This section describes how to pick colors for the Mayan versions of the wclock display. The figure below shows the standard Windows Common Color Dialog, with 4 custom colors selected.
In the custom color section, notice that the first four entries have colors in them. These correspond to the foreground and background colors of the two Mayan versions of the display, normal-form and head-variant, as shown by the table below.
|Custom Color Index||Clock||Plane||Default value|
Follow the standard procedure for selecting and adjusting your custom colors. Note that there is no real need to do this anymore, since the background color of the clock is fixed (for now) and can’t be changed. The default colors for the seconds display match the background color of the clock, and they are the only colors affected by the color dialog anymore.
The pauahtuns hold up the sky, one for each of the cardinal directions; in the center of the Mayan universe is Tzuk Te, the world tree. One would think that a god entrusted with such an essential task would be eminently trustworthy, but Pauahtun (a.k.a. “God N”) is often portrayed as a drunk and a lecher.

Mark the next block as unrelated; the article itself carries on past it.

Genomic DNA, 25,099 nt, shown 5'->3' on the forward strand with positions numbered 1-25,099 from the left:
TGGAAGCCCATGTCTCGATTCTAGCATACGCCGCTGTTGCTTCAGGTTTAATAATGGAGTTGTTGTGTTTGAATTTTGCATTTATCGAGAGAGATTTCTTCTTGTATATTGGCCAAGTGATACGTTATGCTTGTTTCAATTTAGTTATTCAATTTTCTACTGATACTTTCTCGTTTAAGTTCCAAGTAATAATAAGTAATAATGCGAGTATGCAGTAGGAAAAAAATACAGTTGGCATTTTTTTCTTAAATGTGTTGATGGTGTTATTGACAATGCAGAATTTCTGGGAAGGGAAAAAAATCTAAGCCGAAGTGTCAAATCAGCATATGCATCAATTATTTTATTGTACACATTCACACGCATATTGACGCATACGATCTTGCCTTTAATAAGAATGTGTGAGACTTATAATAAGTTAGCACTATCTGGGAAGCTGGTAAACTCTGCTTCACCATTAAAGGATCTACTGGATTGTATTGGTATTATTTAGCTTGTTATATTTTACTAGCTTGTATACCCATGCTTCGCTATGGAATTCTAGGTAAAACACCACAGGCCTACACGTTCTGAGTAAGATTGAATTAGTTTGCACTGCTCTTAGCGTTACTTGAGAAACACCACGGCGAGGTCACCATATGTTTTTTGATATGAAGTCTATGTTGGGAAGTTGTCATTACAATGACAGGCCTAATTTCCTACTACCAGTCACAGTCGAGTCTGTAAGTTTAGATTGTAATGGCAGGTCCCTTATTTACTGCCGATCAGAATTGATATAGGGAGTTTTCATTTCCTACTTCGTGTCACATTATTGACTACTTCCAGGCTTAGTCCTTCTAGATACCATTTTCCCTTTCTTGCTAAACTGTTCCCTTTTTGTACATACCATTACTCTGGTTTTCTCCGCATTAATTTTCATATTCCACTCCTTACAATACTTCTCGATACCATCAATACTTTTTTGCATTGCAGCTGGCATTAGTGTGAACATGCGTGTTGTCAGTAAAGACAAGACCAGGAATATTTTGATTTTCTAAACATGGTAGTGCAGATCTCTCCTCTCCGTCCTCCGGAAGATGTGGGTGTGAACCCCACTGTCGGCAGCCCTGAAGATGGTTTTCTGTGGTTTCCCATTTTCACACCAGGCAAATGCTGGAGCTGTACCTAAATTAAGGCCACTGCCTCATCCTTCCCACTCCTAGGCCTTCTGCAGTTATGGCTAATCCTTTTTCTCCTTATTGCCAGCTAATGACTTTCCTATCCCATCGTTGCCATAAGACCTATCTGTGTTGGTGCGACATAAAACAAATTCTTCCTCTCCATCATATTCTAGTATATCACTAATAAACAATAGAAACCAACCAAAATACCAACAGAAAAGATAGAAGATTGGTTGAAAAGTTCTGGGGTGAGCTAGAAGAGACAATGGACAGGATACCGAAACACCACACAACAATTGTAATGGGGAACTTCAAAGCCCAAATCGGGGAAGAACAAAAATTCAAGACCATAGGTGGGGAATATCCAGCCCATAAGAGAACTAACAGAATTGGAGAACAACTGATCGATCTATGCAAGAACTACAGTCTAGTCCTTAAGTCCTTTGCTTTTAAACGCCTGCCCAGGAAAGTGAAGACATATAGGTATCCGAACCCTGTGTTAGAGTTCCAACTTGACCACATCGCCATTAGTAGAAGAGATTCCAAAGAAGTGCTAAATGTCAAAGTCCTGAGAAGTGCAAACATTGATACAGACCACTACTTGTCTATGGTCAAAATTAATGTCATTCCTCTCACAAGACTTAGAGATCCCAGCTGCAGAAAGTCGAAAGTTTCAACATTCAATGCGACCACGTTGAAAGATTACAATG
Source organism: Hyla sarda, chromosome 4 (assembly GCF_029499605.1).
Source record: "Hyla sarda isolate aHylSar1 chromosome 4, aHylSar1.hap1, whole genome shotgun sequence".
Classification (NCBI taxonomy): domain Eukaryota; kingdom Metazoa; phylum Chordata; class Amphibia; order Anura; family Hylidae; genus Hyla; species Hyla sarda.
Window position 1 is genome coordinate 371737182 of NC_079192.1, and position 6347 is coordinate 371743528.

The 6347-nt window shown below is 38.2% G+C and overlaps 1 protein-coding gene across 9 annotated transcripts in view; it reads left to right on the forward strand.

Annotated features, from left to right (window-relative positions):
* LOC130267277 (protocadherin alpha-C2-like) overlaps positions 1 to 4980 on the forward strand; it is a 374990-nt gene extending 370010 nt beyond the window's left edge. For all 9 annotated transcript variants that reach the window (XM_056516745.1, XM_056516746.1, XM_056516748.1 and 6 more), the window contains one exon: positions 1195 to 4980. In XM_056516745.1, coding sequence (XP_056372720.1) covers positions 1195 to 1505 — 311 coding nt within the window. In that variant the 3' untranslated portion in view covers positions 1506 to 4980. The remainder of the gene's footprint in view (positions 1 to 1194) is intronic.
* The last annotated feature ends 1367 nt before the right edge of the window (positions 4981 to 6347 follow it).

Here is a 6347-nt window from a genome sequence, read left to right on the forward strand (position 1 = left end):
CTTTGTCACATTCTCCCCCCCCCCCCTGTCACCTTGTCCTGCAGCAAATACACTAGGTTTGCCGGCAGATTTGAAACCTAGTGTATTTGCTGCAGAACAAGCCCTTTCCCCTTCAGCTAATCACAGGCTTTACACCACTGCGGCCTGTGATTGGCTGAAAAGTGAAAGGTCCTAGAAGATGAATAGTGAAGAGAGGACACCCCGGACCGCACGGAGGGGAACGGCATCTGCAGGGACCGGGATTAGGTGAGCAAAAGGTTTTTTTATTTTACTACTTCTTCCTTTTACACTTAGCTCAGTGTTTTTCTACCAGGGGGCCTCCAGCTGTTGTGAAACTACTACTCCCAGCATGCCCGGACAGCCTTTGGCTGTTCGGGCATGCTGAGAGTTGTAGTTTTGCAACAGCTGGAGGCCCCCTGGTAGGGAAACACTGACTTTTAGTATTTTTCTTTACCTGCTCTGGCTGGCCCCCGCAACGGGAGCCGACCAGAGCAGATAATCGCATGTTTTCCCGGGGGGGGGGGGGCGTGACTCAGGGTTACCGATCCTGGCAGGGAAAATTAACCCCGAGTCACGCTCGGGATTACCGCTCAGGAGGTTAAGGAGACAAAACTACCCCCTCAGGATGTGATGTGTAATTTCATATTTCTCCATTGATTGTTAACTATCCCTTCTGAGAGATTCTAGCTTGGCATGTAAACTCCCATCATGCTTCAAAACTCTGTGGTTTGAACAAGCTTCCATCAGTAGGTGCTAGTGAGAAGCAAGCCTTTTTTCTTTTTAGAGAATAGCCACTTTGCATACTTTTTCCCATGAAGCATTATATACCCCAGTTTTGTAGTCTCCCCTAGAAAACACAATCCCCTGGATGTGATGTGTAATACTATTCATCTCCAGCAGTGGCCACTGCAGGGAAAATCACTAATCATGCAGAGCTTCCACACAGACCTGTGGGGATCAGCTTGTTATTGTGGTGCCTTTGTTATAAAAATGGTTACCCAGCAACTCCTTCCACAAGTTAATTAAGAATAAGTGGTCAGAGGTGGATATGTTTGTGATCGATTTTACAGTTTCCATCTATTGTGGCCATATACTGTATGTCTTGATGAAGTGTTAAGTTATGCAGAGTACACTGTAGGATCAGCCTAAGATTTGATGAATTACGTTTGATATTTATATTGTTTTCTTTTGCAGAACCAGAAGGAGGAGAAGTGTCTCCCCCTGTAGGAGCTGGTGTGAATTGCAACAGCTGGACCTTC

Mike Sawyer did the LED bitmaps for the Arabic version.
Examining stelae, early students of the monumental inscriptions could discern patterns usually followed in glyph placement. First, of course, was the ISIG, or Initial Series Introductory Glyph, at the top left corner of a monument; this was followed by the Long Count (LC) glyphs, as in “22.214.171.124.13”. Immediately following the LC was the number of the day (3) and the day glyph itself (Ben). The next glyphs directly related to the full LC/Calendar Round position were the day number of the month (16) and the month (Sek). Between the day glyph and the number of the day in the month glyphs were a series of optional glyphs that were given the letters A-F; for convenience, the letters were assigned starting with the last glyph in this optional series, so that the sequence often observed was:
|ISIG||LC||Day #||Day Name||G||F||D or E||C||B||A||Day # of Month||Month|
Naturally, after these letters were assigned, epigraphers recognized more glyphs that were found inserted into the sequence. These new glyphs were given the letters X, Y and Z (again, for convenience, not in that order). Thus, the entire sequence revised now could, in its full complexity, conceivably be:
|ISIG||LC||Day #||Day Name||G||F||D or E||C||X &/or B||Z & Y||A||Day # of Month||Month|
If you are not confused by now, you should be(Harris).
Main web site: http://www.pauahtun.org